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You said in another topic (this one) that there are no DNS Leaks on Linux. However, I'm using Ubuntu 14.04 (64bit) and I'm having DNS leaks, as one can see in the attachment to this post. 

 

I'm using the AirVPN Client and under "Preferences" - "Advanced" I've tried both "Resolvconf" and "Renaming". I've had DNS leaks with both.

 

How should I fix it? Why am I having DNS leaks in Linux if that's not supposed to happen?

 

 

 

 

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Hello!

 

That's right, there are no DNS leaks on Linux. Can we see the content of your /etc/resolv.conf file before and after a connection to a VPN server, with method "Renaming"?

 

Maybe your system sends to your ISP IPv6 DNS queries.

 

Kind regards

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Hey there,

 

Thanks for getting back at me!

 

The requested info is the following:

 

WHILE NOT CONNECTED:
 
# Dynamic resolv.conf(5) file for glibc resolver(3) generated by resolvconf(8)
#     DO NOT EDIT THIS FILE BY HAND -- YOUR CHANGES WILL BE OVERWRITTEN
nameserver 127.0.1.1
search home
 
WHILE CONNECTED:
 
# Automatically generated by AirVPN client v2.4 | https://airvpn.org . Any manual change will be overridden.
 
nameserver 10.4.0.1

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If you're using the client update to the latest version: https://airvpn.org/linux_ex/

 

I haven't used ubuntu in a while but I'm guessing it has a network manager. ​

 

If that's the case go into the network manager and edit the ipv4.

​Try setting the dns to manual and adding in 10.4.0.1 ​

​If its still leaking then check the resolv.conf again while the air client is connected.

​As I said I haven't used ubuntu in ages but there's really not many things that would cause a leak.

​You might also wanna consider only allowing out to 10.4.0.1 on port 53 with iptables. But the 2.6 client should do that for you.

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I also had this issue on Linux, but if you have everything ticked in Preferences > Advanced and have DNS Mode as Renaming (Linux) it should fix it.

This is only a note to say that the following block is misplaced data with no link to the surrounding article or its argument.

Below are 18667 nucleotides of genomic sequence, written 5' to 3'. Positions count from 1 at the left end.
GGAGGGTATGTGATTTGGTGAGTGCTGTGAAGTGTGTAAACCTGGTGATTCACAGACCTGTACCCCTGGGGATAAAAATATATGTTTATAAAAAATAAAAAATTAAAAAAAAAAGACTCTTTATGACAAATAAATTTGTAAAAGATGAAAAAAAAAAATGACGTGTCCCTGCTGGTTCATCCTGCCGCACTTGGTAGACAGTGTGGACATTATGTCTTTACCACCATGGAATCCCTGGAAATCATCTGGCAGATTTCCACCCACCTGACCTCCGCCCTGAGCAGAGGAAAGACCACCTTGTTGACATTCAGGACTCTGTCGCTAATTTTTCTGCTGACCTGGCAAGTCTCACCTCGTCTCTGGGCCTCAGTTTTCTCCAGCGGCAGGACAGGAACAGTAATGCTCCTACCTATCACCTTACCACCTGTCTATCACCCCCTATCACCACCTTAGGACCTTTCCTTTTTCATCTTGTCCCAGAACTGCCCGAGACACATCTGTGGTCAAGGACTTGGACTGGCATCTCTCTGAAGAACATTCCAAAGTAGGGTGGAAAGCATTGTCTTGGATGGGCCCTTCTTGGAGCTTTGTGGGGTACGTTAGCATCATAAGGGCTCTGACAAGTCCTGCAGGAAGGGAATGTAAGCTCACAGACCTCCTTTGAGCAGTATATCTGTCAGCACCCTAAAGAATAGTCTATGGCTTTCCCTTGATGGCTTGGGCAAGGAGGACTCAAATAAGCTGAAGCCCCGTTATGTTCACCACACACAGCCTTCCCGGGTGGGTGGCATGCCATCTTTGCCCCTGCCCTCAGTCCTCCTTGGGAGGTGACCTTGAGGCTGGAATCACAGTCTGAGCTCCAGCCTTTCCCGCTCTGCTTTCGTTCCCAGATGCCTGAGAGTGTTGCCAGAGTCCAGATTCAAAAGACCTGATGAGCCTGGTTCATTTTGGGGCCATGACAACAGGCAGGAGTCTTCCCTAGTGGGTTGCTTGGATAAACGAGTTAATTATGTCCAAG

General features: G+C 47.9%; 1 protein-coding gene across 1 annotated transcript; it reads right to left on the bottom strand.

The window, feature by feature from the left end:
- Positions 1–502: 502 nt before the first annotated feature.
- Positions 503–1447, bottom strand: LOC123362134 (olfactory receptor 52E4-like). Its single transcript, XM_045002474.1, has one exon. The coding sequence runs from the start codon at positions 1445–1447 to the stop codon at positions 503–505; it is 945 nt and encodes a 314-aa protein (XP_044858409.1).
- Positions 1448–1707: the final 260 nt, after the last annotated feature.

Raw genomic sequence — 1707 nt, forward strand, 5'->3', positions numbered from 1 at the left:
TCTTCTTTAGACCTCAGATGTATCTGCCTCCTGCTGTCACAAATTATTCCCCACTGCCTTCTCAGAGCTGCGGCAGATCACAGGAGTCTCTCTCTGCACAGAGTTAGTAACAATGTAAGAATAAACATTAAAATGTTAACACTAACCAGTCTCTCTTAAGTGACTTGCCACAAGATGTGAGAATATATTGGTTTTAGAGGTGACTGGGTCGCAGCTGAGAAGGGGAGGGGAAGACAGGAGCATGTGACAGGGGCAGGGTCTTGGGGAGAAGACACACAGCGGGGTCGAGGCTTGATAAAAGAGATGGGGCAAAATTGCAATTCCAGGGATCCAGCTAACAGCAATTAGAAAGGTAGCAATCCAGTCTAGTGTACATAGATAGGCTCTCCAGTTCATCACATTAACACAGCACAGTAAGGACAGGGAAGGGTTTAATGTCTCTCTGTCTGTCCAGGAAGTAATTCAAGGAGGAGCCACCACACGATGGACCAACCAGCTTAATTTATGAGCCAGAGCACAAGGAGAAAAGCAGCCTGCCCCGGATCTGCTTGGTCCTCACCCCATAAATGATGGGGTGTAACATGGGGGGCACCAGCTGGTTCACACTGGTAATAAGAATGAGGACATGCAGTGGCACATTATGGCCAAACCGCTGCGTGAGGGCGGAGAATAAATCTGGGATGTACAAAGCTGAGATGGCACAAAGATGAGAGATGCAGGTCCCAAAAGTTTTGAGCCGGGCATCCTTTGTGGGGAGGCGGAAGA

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I can confirm if Eddie 2.6 is configured correctly -- there is NO dns leak on 14.04.  Under options; I use renaming and also have "ticked" to verify AirVpn dns/tunnel is being used.  I do NOT have the network lock enabled.  I personally use UFW locked to tun0 in lieu of the network lock because I want/need device isolation on my LAN.

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Again, DNS Leaks, or whatever that is since "there's no DNS leaks on linux"..

 

What am I doing wrong? What should I do to fix this?

 

Here's the contents of resolv.conf while connected to the VPN:

 

# Dynamic resolv.conf(5) file for glibc resolver(3) generated by resolvconf(8)
#     DO NOT EDIT THIS FILE BY HAND -- YOUR CHANGES WILL BE OVERWRITTEN
nameserver 10.4.0.1
nameserver 127.0.1.1
search home
 
 
I have everything ticked in advanced (other than "Expert Mode") and I'm using "Renaming". I get dns leaks (or whatever) with resolvconf. 
 

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Removing the below lines from the resolv.conf should fix it.

nameserver 127.0.1.1

search home

 

But if you're using the 2.7 client and have the dns options checked in the gui this shouldn't be an issue. What browser are you running / testing with?

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I'm having exactly the same issue as OP.

 

 

I can confirm if Eddie 2.6 is configured correctly -- there is NO dns leak on 14.04.  Under options; I use renaming and also have "ticked" to verify AirVpn dns/tunnel is being used.  I do NOT have the network lock enabled.  I personally use UFW locked to tun0 in lieu of the network lock because I want/need device isolation on my LAN.

 

No, you can not confirm that. You not having DNS leaks (or whatever that is) does not mean "there is NO dns leak". It just means you're not having DNS leaks. 

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I'm having exactly the same issue as OP.